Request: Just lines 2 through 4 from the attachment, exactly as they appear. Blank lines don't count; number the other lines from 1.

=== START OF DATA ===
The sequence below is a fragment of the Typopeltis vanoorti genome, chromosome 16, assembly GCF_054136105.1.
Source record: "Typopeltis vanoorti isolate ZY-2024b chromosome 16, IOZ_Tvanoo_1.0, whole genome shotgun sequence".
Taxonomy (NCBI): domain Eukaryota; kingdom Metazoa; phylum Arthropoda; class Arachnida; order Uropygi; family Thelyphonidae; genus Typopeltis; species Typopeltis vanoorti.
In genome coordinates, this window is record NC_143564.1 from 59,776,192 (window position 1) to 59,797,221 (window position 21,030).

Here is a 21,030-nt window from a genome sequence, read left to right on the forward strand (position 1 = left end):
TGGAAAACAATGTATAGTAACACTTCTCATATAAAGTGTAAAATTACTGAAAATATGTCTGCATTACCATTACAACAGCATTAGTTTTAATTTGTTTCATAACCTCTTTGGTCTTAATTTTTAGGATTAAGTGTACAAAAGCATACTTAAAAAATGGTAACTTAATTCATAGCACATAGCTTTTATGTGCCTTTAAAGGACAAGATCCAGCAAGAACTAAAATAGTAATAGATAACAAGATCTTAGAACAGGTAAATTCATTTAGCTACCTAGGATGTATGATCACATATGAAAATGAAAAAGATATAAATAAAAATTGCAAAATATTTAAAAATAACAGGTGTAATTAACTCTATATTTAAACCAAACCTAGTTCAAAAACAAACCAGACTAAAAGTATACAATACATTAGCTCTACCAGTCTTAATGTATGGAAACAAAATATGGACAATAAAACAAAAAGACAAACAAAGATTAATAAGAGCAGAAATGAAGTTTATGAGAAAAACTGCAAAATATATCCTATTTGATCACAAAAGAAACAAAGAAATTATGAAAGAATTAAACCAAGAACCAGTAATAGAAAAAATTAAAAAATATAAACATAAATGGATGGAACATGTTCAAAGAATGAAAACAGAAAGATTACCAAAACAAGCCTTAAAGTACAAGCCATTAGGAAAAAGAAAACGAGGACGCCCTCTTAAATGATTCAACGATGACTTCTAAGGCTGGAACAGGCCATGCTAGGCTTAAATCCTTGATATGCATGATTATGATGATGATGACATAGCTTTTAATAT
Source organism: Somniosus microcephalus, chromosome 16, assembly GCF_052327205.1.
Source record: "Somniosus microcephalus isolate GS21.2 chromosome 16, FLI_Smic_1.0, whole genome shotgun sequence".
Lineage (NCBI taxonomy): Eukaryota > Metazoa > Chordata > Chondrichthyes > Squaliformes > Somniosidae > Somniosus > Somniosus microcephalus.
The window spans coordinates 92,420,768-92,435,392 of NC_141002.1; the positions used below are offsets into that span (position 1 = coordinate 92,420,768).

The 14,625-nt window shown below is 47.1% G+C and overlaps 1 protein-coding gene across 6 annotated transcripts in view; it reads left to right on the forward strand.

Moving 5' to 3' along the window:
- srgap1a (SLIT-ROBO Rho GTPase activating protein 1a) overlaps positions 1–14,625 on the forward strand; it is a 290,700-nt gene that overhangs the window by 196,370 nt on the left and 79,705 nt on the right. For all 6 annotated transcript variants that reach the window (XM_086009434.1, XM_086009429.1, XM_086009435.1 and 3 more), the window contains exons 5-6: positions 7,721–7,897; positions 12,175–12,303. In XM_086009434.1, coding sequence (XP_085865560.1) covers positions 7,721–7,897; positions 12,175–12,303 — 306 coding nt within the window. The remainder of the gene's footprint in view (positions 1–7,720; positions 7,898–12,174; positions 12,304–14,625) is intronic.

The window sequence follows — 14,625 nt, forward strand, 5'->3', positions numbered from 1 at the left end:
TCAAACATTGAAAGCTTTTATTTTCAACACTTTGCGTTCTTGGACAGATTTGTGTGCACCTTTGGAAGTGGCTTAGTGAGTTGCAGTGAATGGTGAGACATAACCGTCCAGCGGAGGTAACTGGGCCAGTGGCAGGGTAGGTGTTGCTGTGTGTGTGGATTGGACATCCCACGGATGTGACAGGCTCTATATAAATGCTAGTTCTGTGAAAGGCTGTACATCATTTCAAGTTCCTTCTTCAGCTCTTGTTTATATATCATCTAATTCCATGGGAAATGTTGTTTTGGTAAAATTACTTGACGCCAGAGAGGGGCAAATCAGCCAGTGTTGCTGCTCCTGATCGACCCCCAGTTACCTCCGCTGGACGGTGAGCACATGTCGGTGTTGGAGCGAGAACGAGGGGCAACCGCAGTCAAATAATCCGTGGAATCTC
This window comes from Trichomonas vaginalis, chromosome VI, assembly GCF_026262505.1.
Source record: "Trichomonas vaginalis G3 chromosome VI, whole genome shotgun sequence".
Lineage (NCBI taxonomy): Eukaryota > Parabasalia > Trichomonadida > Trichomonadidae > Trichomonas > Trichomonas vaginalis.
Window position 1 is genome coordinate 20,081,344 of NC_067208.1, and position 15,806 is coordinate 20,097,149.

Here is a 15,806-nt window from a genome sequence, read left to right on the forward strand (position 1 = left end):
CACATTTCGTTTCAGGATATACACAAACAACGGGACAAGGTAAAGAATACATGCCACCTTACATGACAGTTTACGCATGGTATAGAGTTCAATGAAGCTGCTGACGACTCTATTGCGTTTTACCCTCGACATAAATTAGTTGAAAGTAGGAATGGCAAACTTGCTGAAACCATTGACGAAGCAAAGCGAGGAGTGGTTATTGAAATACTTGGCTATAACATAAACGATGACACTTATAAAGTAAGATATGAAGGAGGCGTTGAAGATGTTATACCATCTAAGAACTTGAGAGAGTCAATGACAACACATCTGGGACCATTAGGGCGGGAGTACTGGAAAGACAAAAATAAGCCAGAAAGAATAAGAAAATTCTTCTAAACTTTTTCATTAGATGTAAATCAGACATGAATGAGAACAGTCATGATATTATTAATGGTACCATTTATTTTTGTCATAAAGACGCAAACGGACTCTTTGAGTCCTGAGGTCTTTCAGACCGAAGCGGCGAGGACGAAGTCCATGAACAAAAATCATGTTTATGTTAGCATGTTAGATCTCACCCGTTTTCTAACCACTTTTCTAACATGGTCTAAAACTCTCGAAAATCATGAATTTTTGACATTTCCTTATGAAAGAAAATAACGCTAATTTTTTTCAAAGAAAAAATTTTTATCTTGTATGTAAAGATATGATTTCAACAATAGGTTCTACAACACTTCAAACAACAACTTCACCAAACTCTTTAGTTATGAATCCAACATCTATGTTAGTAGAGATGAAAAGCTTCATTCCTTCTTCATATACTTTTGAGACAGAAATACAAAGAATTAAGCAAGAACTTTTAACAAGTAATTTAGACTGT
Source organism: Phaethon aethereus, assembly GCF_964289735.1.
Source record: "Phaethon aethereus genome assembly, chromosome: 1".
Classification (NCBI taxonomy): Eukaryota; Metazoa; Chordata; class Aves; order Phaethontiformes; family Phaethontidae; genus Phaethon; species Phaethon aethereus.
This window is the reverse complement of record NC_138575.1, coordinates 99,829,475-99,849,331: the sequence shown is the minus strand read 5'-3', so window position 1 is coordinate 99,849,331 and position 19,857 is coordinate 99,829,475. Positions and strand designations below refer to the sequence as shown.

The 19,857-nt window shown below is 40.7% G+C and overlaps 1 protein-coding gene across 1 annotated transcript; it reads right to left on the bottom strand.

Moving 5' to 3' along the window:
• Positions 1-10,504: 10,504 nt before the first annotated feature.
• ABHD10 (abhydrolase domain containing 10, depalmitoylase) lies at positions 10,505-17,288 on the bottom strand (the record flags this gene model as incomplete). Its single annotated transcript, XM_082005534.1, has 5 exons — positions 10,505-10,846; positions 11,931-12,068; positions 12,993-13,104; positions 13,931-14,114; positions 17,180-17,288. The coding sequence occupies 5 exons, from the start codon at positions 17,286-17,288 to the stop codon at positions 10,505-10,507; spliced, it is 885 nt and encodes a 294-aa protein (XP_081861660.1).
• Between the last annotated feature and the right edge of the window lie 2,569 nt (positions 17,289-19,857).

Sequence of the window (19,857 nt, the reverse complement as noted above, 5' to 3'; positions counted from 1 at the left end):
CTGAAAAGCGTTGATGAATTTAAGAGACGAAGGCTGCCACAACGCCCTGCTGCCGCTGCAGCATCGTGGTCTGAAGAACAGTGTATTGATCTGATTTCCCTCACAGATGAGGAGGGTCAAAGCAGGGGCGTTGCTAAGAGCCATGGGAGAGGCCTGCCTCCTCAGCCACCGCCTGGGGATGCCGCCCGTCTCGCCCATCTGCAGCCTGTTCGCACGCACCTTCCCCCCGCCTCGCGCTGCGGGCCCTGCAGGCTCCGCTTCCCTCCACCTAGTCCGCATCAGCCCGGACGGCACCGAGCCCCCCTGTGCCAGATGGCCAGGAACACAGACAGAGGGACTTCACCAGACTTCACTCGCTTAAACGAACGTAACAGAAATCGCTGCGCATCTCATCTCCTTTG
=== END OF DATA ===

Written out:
Source record: "Typopeltis vanoorti isolate ZY-2024b chromosome 16, IOZ_Tvanoo_1.0, whole genome shotgun sequence".
Taxonomy (NCBI): domain Eukaryota; kingdom Metazoa; phylum Arthropoda; class Arachnida; order Uropygi; family Thelyphonidae; genus Typopeltis; species Typopeltis vanoorti.
In genome coordinates, this window is record NC_143564.1 from 59,776,192 (window position 1) to 59,797,221 (window position 21,030).